The societies which reported themselves in 1877 to the Registrar of Friendly Societies, and those which did not (and are not given in detail), numbered upwards of a thousand.  The reader must therefore imagine for himself the prolonged panorama on which these thousand stores might be depicted, as interesting in their way as the Thousand and One Arabian Nights.

    Professor Masson tells us that Herodotus mentions 100, Aristotle 120 forms of diverse life: communal in some sort, all succeeding in their day.  In hundreds of places in Great Britain where Co-operation has arisen again and again and had its stores and workshops, no tradition remains that such stores existed among their forefathers long ago.  Most of the stores mentioned in the following list are deader than the Dead Cities of the Zuyder Zee, for not a trace of them remains.  But happily live co-operative cities stand on their ruins.

    The six earliest societies in England on the co-operative plan were the following:—

Birmingham (Tailor's Shop), 1777.
Mongewell Oxfordshire (Store), 1794.
Hull (Corn Mill), 1795.
Woolwich (Store), 1806.
Davenport (Store), 1815.
New Lanark (Store), 1816.
London Economical Society (Printers), 1821.

EXISTING IN 1829 AND 1830.

FIRST CHARLTON ROW, Evan Street, Charlton Row, established May 3, 1829—18 members—weekly subscriptions is 1s. 1d.—capital £100—weekly dealings £20—principle to divide at four years' end.

ECONOMICAL, Frederick Street, Salford, established August 22, 1829—30 members—weekly subscription 3d.—capital £57—weekly dealings £25—principle, division.

TEMPERANCE, 15, Oldfield Road Salford, established October 26, 1829—40 members—weekly subscription 3d.—capital £42—weekly dealings £14—principle, non-division. [230]

INDEPENDENT HOPE, Hope Street, Salford, established February 26, 1830—45 members—weekly subscription 3d.—capital £70—weekly dealings £60—principle, non-division.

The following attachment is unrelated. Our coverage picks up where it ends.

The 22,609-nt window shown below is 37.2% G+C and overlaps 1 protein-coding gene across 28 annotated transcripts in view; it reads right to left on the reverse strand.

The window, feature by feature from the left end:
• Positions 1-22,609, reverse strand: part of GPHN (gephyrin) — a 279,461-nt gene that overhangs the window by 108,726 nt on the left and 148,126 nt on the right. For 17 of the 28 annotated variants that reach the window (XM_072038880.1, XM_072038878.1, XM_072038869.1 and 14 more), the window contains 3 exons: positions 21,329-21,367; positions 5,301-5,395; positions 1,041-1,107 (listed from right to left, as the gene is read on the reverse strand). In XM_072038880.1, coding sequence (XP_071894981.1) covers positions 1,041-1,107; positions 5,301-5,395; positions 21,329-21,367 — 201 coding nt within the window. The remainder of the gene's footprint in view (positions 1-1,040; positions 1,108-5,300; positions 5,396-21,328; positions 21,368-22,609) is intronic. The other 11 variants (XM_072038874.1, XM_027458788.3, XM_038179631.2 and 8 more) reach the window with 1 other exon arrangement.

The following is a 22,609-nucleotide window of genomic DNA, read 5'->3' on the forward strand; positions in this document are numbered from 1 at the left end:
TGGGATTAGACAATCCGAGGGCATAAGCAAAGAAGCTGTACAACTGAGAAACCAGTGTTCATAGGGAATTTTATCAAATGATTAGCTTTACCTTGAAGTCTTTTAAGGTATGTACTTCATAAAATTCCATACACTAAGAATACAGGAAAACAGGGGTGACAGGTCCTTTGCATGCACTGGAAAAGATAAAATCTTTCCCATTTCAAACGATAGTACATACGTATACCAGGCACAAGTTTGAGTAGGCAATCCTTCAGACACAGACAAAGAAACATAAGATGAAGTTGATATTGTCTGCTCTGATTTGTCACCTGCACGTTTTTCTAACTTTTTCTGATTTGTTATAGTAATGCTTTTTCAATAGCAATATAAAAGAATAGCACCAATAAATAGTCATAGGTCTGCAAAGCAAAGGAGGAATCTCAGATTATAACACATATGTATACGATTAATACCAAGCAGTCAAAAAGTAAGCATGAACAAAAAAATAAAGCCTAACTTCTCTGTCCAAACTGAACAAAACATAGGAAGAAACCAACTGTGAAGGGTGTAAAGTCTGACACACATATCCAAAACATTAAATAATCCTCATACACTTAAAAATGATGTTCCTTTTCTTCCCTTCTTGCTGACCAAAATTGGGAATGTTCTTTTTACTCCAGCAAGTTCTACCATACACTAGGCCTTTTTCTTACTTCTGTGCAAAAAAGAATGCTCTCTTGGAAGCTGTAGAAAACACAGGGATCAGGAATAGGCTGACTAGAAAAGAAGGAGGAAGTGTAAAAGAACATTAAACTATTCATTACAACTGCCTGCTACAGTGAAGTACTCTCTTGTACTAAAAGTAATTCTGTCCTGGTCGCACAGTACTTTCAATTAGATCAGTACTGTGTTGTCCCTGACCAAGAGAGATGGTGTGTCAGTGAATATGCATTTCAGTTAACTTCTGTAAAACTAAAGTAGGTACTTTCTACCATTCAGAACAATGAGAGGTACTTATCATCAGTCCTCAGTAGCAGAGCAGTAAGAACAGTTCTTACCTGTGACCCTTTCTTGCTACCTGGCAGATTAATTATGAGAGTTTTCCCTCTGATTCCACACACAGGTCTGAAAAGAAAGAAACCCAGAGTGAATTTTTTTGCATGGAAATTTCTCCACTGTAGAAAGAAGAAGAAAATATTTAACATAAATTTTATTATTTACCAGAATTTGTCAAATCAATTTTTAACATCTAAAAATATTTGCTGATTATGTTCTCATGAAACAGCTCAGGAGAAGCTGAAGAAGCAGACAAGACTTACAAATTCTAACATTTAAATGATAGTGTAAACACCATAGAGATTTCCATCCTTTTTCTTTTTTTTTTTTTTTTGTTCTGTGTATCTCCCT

PERSEVERANCE, 13, Shepley Street, London Road, Manchester, established April 12, 1830—56 members—weekly subscription 4d.—capital £24—weekly dealings £11—principle, non-division.

AMICABLE, Ormond Street, Charlton Row, established May 1, 1830—24 members—weekly subscription 4d.—capital £10—weekly dealings £7—principle, non-division.

FRIENDLY, Bentley's Court, Miles Platting, established April 10, 1830—27 members—weekly subscription 4d.—capital £18—weekly dealings £6—principle, non-division.

BENEVOLENT, Sandford Street, Ancoats, established April 22, 1830—124 members—weekly subscription 4d.—capital £45—weekly dealings £46—library 50 books—principle, non-division.

GOOD INTENT, Hope Town, Salford, established May 8, 1830—48 members—weekly subscription 3d.—capital £10—weekly dealings £7—principle, non-division.

FORTITUDE, Long Millgate, established June 1, 1830—15 members—weekly subscription 3d.—capital £2—weekly dealings £1—principle, non-division. [231]

    The following is a list of the Societies existing in London and around of which mention is made in co-operative publications of 1830—3.  A few of later date are included from subsequent periodicals:—





First London

19, Greville Street, Hatton Garden

W. Lovett.

Second London

6, Little Windmill St., Golden Sq.

W. Watkins.

First West London

33, Queen Street, Bryanstone Square

W. Freeman.

New London

17, Plumber Street, Old Street Road

London Branch A1

C. Gold.

First Soho

27, Denmark Street, St. Giles

J. Elliot.

Lambeth and Southwark

3, Webber Street, Waterloo Road

J. Booth.

First Westminster

37, Marsham Street, Vincent Square


First Pimlico

8, Ranelagh Street

First St. James'

5, Rose Street, Crown Court, Soho


First Finsbury

69, Old Street Road


Somers Town

22, Great Clarendon Street


"White Horse," Back Road

Islington Methodists

6, High Street, Islington Green


"Duke of Hamilton"

Not trading.


Chapel Street

First Bethnal Green

9, South Conduit Street

J. Bredell.


17, West Street, North Street


"Norfolk Arms"


Wilmot Grove


School, Sydney Street, Twigg's Folly

R. Oliver.


10, Thomas Street, Buck Lane

T. Riley.


"Well and Bucket," Church Street


22, St. Ann's Court, Wardour Street



8, Berwick Street, Soho

Not trading.

First Southwark

"Gun," Joiner St., Westminster Rd.


"Black Bull," Bull Crt., Tooley St.

Cooper's, Ratcliff

75, Heath Street, Commercial Road

S. Sennitt.

North London

"Duke of Clarence," Pancras Road

Second West London

11, Duke Street, Lincoln's Inn Flds.